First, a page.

The 19th Sunday in Ordinary Time at St Mark the Evangelist Church in Norman, OK
August 8, 2002
1 Kings 19:9-13 + Romans 9:1-5 + Matthew 14:2-33
It takes some thinking to figure out where the miracle is.
It is not Jesus walking on water.
That image is an old one found in the Old Testament: in Job 9:8, Psalm 77, and Isaiah 43. God walks on water. No big deal here. That surprised nobody in Matthew’s church who knew his or her scriptures.
Keep the story in context. We are dealing here with Food provided by God last week, and a water passage this week.
These are serious Exodus events: food in the desert, passage through water.
But there is a miracle here, and like last week, this one concerns a change in the disciples rather than something Jesus did. Last week they stopped their whining about what they didn’t have and celebrated what they did have. This week think of it this way as I propose an alternate reading to this Gospel story, and you will get the point and see the miracle…….
“Peter got out of the boat and began to walk on the water toward Jesus. But when he saw how strong the wind was, he became frightened; and, beginning to sink, he turned around and swam back to the boat while the other disciples threw him a line and pulled back on board.”
Or maybe it could go this way:
“Take courage, it is I, do not be afraid.” Peter said to him in reply, “Lord, if it is you come over here and get in the boat.”
The miracle here is not about Jesus. It is about a fisherman getting out of a boat in the middle of a storm, and what happens to him because of it. If he had stayed in that boat, or turned back when it got really scary, nothing would ever have happened. But he did not stay in the boat, and because he was willing to take the risk and get out; because he reached out to the Lord who was reaching out to him, Peter experienced the power of God, and for moment, I believe he stepped into the Kingdom of God.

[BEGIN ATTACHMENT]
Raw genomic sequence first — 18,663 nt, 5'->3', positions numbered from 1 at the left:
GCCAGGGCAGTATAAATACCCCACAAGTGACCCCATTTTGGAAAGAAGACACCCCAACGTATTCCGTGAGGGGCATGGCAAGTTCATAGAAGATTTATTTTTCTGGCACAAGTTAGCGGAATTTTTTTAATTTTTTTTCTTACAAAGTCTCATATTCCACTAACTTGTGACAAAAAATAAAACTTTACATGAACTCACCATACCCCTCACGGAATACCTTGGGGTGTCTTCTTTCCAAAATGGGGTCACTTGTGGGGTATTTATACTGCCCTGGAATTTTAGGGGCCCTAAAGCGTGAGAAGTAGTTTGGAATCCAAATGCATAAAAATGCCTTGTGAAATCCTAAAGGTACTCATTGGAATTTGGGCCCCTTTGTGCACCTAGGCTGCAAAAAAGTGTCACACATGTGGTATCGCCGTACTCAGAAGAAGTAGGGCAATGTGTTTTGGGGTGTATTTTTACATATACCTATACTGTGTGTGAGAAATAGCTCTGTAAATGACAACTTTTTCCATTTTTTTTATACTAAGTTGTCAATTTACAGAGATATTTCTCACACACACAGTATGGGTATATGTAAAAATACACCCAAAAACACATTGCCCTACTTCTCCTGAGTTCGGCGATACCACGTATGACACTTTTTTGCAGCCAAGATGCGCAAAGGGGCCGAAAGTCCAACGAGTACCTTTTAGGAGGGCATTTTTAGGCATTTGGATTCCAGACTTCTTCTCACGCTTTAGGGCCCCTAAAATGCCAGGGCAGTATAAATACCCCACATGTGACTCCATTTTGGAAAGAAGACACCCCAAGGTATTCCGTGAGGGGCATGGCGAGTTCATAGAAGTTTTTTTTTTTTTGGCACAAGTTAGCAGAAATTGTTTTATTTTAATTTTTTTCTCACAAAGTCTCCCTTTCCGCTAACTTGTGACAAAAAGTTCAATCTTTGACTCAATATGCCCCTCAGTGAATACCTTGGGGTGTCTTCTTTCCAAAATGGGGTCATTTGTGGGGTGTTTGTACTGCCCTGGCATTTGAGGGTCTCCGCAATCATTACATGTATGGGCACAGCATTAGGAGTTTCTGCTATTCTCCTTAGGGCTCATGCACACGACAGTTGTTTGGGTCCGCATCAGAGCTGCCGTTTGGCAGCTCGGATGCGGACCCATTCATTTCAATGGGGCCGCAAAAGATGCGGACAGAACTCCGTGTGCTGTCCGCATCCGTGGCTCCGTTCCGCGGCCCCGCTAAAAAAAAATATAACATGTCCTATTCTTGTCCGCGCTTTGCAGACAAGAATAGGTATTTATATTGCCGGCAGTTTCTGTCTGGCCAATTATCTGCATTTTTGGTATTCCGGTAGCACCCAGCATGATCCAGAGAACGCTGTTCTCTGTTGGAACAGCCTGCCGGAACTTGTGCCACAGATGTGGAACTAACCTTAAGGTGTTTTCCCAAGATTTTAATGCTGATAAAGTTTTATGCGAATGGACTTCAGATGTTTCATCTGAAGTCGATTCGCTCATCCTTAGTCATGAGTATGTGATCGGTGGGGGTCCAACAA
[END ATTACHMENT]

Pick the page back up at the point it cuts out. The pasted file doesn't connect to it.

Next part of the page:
Peter had to leave the boat and risk his life on the sea in order to learn both his own weakness and the almighty power of his Savior. Only by doing so did he come to faith. It cannot be different for us. We all sit in our little boats, thinking we are safe and sound, but those boats rock and they sink. They get swamped, and they turn over. The stock market fails us. Our houses burn down or blow away. Health fails. A loved one dies, or we find ourselves abandoned or divorced. Friends turn on us. We lose a job. We sit in our boats, and Jesus walks by, and he invites us to get out, because faith does not mean sitting and waiting. It means getting free from everything except God alone, knowing and acting as if only God can save, protect, and get us home.
The road to faith passes through obedience to the call of Jesus: “Come.” The only possible way to be a disciple of Jesus is to take the step. We saw it last week when they were willing to find out what Jesus could do with what they had. We see it again this week as we discover what Jesus can do if we are willing to get out of the boat, so to speak. The miracle at which we marvel this week is what God can do for those who will get out of their boats and reach out to the one who calls. The miracle is what happens to Peter or anyone for that matter who imagines that they are losing it all, and will reach and out and cry out: Lord, Save me.”
The story ends with the winds dying down and the disciples bowing down before Jesus in adoration. In a historical sense, this does not make sense because Jesus has not yet risen from the dead. The title: “Son of God” could not have occurred to them yet, but Matthew gives us a glimpse of the end of time. Those who trust in God rather than their boats, those who reach out after responding to their call, are at peace. They shall be found in the Heavenly Kingdom.
None of us will ever know what God can do for us much less know what the Kingdom of Heaven is like unless we get out of the boat and go toward the Son of God.